She Kills Monsters

I was pretty stoked to get to see She Kills Monsters at Pitt last week, not because I’m into Dungeons & Dragons (never played it myself), but because I’m a huge geek and was excited at the prospect of bringing gaming and theater together. I figured it could either be very entertaining or pretty awful. I’m happy to report that Pitt went the route of very entertaining. For the most part, the play was humorous and moving, and there was a five-headed dragon on stage, so that’s basically as cool as it gets, right?

I brought someone with me who plays D&D, just in case I got lost somewhere, but the writing keeps it very easy to understand throughout the whole show. It helps that the main character is someone who is utterly unfamiliar with the entire world of gaming and geekery, so the audience is learning with her as she goes. Agnes Evans (Peri Walker) is an ordinary woman whose family dies tragically. While her younger sister Tilly (Ariana Starkman) was alive, she never entirely connected with her sibling. So after her death, Agnes tries to learn more about Tilly through a D&D story that she created. To do this, she seeks out the assistance of Chuck (Dennis Sen), a teenage gamer geek who shows Agnes how to play and in doing so helps her discover her late sister’s story. For me, Sen did the best work in the show. Although he was a supporting character, every line was hilarious, and every scene was memorable.

Walker plays the central character well- she’s supposed to be a very average person- but I wish we’d have seen some emotional development in her throughout the story. Her character learns so much about her sister’s life, and by the end of the show, she feels a bond with her that has never been there before. Sensing that connection from Walker was hard. Agnes plays through her sister’s game, and in doing so meets and works with friends she didn’t know her sister had. And in playing the game, she finds it hard to remember that Tilly is gone and the person she’s interacting with is just words in a notebook.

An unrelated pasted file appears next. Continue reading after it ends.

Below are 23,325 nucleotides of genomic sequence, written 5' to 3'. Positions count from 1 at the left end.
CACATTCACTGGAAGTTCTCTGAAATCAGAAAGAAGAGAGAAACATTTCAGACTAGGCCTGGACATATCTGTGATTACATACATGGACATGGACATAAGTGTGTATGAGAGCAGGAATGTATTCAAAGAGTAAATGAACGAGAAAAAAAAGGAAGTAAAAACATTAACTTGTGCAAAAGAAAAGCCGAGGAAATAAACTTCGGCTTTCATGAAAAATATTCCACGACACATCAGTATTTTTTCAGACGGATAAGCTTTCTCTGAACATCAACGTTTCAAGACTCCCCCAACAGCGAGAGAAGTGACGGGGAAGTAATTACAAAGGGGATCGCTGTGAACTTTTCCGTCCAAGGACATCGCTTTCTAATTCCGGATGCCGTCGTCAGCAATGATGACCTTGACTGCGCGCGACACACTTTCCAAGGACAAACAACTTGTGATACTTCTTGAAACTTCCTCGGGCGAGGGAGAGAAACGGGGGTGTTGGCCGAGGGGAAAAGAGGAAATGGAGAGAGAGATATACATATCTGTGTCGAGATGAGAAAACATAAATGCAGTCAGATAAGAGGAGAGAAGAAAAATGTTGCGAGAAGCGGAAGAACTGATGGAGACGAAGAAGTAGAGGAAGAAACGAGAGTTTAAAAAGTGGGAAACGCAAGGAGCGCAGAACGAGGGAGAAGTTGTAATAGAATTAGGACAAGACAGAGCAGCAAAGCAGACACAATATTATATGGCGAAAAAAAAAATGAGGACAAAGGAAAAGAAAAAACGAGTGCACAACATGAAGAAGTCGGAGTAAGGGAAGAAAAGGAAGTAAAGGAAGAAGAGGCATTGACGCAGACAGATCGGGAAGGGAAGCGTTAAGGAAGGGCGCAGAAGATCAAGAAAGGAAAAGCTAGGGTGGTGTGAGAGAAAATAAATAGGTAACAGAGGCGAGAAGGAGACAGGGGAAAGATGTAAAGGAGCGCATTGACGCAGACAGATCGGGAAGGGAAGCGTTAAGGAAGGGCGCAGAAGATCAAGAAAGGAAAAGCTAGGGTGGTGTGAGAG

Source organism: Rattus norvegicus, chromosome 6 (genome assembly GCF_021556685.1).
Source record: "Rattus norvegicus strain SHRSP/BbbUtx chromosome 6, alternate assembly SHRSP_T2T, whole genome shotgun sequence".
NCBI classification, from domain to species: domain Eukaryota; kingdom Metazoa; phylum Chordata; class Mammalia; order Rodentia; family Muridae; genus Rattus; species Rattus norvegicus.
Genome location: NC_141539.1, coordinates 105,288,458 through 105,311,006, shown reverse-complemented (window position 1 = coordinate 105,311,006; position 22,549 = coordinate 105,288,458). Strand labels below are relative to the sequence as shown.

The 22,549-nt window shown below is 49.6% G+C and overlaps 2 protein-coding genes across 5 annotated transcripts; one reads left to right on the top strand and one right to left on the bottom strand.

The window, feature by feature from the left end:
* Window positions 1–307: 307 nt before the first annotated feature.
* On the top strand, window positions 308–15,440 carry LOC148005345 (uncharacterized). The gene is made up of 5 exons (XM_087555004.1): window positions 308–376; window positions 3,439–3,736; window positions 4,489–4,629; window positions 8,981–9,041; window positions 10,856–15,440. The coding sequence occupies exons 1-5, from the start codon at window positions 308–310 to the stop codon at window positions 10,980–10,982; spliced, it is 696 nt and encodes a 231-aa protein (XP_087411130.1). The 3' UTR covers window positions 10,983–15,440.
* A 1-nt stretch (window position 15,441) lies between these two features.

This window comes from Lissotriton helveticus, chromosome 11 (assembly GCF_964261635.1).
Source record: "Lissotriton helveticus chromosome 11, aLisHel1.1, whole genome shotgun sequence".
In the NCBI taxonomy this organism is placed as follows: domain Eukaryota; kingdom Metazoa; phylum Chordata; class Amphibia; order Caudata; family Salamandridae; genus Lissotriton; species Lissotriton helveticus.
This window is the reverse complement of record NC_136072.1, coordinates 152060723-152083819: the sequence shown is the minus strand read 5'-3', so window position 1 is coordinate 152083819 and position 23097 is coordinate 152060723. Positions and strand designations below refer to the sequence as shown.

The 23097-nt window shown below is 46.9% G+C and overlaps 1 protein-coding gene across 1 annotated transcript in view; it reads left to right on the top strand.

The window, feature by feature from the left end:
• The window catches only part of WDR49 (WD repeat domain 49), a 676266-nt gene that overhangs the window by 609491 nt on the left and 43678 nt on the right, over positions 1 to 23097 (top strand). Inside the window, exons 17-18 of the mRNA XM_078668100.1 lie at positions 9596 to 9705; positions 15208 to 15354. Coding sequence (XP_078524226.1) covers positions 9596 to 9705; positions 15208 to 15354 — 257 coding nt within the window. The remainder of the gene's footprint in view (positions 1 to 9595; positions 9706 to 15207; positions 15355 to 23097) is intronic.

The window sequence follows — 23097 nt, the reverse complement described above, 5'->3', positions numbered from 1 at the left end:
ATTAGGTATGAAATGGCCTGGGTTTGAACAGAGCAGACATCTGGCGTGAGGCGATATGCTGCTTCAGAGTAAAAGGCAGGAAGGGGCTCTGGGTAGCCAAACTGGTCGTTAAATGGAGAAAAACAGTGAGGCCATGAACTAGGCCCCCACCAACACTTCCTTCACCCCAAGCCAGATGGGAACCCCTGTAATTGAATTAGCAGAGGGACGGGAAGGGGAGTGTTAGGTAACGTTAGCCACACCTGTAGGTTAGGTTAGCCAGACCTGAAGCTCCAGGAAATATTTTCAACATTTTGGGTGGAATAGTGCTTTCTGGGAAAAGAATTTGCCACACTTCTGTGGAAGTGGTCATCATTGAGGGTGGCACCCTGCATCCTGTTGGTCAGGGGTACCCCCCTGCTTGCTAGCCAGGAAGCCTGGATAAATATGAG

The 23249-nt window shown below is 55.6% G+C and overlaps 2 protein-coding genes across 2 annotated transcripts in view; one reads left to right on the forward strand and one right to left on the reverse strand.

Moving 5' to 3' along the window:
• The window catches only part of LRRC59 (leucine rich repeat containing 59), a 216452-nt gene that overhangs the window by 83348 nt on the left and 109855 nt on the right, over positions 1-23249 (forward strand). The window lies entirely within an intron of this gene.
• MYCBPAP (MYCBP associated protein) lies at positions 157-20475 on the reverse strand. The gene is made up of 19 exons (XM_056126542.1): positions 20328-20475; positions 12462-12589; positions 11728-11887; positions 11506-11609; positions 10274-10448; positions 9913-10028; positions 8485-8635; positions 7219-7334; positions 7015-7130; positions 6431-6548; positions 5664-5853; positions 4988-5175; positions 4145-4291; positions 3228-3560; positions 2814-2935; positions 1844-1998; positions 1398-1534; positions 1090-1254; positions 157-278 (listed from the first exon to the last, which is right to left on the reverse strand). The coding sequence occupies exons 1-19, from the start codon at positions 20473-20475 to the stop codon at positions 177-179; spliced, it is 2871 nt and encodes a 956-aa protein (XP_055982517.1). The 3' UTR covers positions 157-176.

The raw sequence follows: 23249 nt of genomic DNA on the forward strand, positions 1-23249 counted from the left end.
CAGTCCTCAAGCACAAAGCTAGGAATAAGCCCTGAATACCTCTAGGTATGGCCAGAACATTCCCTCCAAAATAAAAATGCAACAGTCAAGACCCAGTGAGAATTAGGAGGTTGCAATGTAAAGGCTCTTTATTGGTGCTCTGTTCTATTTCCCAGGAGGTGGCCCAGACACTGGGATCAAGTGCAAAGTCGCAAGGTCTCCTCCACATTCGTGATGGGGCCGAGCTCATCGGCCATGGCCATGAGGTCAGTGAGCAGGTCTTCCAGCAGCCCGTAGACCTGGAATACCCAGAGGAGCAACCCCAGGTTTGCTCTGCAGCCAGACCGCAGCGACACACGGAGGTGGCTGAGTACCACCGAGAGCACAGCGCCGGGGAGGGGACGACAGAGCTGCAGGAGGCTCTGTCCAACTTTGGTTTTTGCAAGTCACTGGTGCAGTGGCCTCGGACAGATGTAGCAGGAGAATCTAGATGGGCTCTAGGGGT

Starkman’s performance as Tilly was delightful. Her entire party of mythical creatures (each inspired by real people from Tilly’s life) was the highlight of the show. The group fights fairies and monsters on stage in real time, just as you would in a D&D game. Each fight is structured to mimic the slow action of rolling dice and taking turns in combat. Set in the 90s when geekiness was often seen as a negative, this play glorified the gamers, giving them the best lines, the funniest moments, and made you want to be cool like them. A considerable part of that was KJ Gilmer’s excellent costume design. It made it easy to feel immersed in the fantasy world of monsters and demons and fairies. Lea Marie Bosilovich’s lighting was well executed, too. While usually good lighting is something you don’t notice, in the world of D&D, the more dramatic, the better.

She Kills Monsters is an emotional journey that doesn’t feel overwhelming or eye-rollingly sentimental. It tells a story of families- the ones we are born with and the ones we create. But above all, it strives to make the audience laugh while it transports them briefly to another world. Directors Kelly Trumbull and Ricardo Vila-Roger should be proud of what they’ve done with the show, and equally proud of their cast for bringing it to life. For a fun evening of comedy, role play, and awesome 90s music, She Kills Monsters is a critical hit.

She Kills Monsters, written by Qui Nguyen and directed by Kelly Trumbull and Ricardo Vila-Roger runs now through October 14th at The Charity Randall Theatre on Pitts campus. For tickets and more information click here.

Photos courtesy of Samantha Saunders Studio

Ringa is a native Pittsburgher who has a Creative Writing degree from Carlow University. She’s been published multiple times online and in print, and has had several of her theatrical works produced locally. In the theatre world, she’s worked with many Pittsburgh companies in every position from director to actor to sound designer, but her favorite role is stage manager. When she’s not writing or performing, Ringa is the co-owner of a small business making handmade pop culture items and she runs her own baking and cake decorating business out of her home. In her rare free time, Ringa is usually travelling or watching horror movies at home with her cats.

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